Gaming machines allowed to prosper
Gaming machines allowed to prosper
Authorities unhappy with enforcement by Department of Revenue
By LISA SINK email@example.com, Journal Sentinel
Sunday, March 28, 2004
Since the state transferred enforcement of some of its video gaming machine laws from criminal investigators to tax collectors last summer, the number of the devices is on the rise in Wisconsin, state and local officials say.
“You’re seeing more and more of the machines everywhere — in taverns, restaurants, the place I bowl at,” said Kyra Schallhorn, special agent in gaming enforcement for the Justice Department’s Division of Criminal Investigation.
The reason: Now that Justice Department investigators aren’t involved when there are five or fewer machines in one establishment, just nine alcohol and tobacco enforcement agents in the Department of Revenue are responsible for watching the state’s more than 10,000 taverns.
Tavern owners, officials say, hope authorities look the other way.
“In their minds, and rightfully so, there’s nobody that’s going to enforce” the law, Schallhorn said.
But the owners are finding that in some communities, such as Brookfield — where police recently ordered the removal of all gambling machines — local authorities still are taking enforcement seriously.
The crackdown seems unfair to Brookfield tavern owners, who watch their competitors plug in machines without penalty in neighboring Wauwatosa, Menomonee Falls and Waukesha.
Tavern League lobbyist Scott Stenger disputes that the number of machines is on the rise, saying they have stayed steady at 20,000 to 30,000. And, he added, inequitable treatment by municipalities is exactly what last summer’s enforcement change was intended to prevent.
“If one community isn’t going to allow them, it doesn’t take a lot of economic study to say what is going to happen,” Stenger said. “They’re going to lose out because someone is going to go three blocks to another community to play them.”
The enforcement change — which was added to the state budget bill and not vetoed by Gov. Jim Doyle — stated that state Department of Justice agents and local police and sheriffs can no longer enforce state laws governing taverns that have five or fewer gaming machines. Possessing five or fewer machines is a non-criminal forfeiture offense with a penalty of up to $500 per machine.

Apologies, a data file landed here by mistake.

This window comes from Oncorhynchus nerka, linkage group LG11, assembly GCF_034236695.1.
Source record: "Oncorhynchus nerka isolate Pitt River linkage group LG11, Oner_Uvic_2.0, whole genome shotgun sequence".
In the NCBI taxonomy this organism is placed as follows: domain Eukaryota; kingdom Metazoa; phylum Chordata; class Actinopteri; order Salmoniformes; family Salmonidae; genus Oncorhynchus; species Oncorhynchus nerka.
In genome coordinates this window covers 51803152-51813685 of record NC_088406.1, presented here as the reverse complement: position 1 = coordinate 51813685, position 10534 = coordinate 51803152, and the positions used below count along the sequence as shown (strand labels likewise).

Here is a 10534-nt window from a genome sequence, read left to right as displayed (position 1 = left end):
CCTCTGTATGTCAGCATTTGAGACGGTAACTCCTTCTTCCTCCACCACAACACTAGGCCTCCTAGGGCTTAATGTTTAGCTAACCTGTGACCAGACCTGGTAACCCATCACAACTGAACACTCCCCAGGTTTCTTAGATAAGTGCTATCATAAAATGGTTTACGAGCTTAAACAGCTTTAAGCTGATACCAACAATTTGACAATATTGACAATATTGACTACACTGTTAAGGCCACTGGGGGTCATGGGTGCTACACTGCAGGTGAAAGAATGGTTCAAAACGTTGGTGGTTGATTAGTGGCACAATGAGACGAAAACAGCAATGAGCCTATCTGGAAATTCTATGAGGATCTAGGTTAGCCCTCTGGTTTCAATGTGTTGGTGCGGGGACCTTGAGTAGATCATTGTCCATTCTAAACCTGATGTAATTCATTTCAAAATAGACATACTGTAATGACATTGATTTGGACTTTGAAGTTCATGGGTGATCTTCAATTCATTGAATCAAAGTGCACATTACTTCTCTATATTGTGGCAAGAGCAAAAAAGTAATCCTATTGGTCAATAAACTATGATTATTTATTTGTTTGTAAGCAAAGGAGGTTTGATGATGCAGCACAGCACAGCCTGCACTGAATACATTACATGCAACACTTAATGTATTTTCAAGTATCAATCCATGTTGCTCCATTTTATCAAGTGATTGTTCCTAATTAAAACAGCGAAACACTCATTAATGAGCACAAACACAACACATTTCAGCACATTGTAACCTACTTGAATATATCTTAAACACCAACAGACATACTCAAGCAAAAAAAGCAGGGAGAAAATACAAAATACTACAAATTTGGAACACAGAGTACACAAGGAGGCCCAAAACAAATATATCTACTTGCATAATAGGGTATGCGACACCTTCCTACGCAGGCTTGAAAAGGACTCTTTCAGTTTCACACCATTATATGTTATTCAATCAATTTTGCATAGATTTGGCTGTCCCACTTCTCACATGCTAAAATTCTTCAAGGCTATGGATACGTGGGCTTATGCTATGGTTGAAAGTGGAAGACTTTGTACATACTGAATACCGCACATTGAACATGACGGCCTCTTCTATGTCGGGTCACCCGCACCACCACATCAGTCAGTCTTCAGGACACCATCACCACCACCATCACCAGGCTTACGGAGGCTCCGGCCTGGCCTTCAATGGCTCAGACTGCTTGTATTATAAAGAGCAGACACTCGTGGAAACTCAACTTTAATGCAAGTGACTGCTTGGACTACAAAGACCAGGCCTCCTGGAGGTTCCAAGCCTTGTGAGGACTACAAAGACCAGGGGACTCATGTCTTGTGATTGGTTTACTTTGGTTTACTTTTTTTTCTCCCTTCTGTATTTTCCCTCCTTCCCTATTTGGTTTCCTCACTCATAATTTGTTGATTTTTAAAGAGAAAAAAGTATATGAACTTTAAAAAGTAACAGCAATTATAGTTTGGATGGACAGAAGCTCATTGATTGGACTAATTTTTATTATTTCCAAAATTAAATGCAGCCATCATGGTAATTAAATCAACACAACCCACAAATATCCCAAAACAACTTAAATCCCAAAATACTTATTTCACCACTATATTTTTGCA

Local police and Justice Department agents can still seize machines if a tavern has six or more. That is a felony offense punishable by possible prison time and fines.
But the attorney general and the League of Wisconsin Municipalities said that the transfer of authority for five or few- er machines does not prevent communities from enforcing their own existing anti-gaming device ordinances — or from adopting new ones.
Brookfield prohibits all gaming devices, regardless of the number, as do West Allis and Port Washington.
In Appleton, aldermen on March 3 voted 8-6 to defeat a proposal to create a local ordinance banning the machines.
But other communities considering adopting anti-gaming device ordinances are the cities of Fond du Lac, Janesville and Manitowoc, and Door and Rock counties, said Schallhorn, the special gaming enforcement agent for the Justice Department.
The state Revenue Department, since taking over enforcement of those with five or fewer machines, is concentrating its efforts on tax collection via audits of gaming machine distributors and taverns.
They must pay sales and income taxes on gross receipts from the devices, state tax administrator Diane Hardt said. In addition to her division’s nine alcohol enforcement agents, she can tap 150 field auditors for that purpose.
“We have not gone out yet and disabled any machines or seized any machines, but we are developing audit cases,” she said.
Only one audit has been done so far, and the assessment is under appeal, Hardt said.
In Brookfield, Police Chief Dan Tushaus sent a letter to all liquor licensees in May stating that the machines were illegal and must be removed.
But detectives found a total of 35 machines in nine businesses during routine compliance checks between November and January. None had more than five machines, Tushaus said.
He sent another letter last month to the offenders, asking them to remove the machines in a week or face seizure and daily forfeitures of $102 per machine per day of violation.
All removed their machines by the time officers returned.
“I’m very proud of the response,” Tushaus said. “It tells me that we have responsible people running our liquor establishments.
“I looked at this issue as an opportunity to educate them, because I think there is a lot of misinformation out there.”
Many believe the machines are legal, as long as no payouts are made. Not true, say state officials and Brookfield police.
Stenger said the Tavern League disagrees.
“If I bet on a game of pool, do I confiscate the pool table and say that’s an illegal gaming device?” Stenger said.
“I have heard that there are times people played darts and put a bet on it. Do we take all the dart machines?”
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